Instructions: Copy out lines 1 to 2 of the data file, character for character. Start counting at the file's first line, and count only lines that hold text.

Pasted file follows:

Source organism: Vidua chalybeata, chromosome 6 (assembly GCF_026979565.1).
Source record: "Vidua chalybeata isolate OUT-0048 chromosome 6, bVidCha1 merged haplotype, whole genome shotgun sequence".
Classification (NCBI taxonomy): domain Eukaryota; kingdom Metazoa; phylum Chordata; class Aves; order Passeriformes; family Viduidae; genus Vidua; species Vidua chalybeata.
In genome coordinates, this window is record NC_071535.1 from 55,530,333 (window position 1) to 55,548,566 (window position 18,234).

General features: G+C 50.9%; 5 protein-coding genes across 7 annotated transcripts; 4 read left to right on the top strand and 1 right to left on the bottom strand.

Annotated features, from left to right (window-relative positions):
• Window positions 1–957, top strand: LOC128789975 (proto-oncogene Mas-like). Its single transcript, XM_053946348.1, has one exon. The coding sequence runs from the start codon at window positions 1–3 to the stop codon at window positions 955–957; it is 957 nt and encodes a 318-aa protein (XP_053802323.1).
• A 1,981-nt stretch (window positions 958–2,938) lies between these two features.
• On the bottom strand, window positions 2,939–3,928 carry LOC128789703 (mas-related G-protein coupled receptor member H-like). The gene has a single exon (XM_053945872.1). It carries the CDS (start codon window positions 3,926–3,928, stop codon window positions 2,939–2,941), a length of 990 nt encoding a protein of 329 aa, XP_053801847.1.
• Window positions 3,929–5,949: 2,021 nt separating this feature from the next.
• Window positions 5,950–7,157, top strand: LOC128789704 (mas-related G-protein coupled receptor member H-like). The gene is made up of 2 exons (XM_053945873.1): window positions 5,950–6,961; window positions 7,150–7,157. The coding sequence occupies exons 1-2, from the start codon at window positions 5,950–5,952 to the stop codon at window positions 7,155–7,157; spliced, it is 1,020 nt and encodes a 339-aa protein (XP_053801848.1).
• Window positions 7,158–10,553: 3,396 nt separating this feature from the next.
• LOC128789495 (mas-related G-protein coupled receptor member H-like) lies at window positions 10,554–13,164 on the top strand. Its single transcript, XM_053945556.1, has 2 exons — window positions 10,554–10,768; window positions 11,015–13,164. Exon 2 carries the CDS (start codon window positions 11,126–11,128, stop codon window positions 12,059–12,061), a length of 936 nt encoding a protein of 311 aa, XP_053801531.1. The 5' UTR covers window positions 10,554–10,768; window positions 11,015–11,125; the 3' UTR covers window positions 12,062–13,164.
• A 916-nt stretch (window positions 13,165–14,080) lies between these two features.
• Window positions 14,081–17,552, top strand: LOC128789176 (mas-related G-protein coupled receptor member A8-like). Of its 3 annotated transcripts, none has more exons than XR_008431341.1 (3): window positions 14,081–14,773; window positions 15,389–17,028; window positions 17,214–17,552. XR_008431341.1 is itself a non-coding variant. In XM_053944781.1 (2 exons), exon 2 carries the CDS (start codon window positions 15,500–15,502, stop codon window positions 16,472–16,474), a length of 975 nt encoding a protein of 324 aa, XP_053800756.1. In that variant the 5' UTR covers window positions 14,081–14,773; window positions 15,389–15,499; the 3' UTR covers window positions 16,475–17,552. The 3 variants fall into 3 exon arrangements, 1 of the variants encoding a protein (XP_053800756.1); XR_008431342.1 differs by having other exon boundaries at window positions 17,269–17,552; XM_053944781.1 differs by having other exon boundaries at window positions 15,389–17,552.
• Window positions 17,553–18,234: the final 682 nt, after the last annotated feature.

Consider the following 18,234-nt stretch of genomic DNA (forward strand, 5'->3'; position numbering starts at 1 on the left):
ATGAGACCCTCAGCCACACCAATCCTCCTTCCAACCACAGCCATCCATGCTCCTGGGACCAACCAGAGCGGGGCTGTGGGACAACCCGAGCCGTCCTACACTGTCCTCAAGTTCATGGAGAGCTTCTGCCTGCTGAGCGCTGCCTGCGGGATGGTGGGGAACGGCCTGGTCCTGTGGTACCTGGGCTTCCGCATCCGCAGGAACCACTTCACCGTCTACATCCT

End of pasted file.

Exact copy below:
Source organism: Vidua chalybeata, chromosome 6 (assembly GCF_026979565.1).
Source record: "Vidua chalybeata isolate OUT-0048 chromosome 6, bVidCha1 merged haplotype, whole genome shotgun sequence".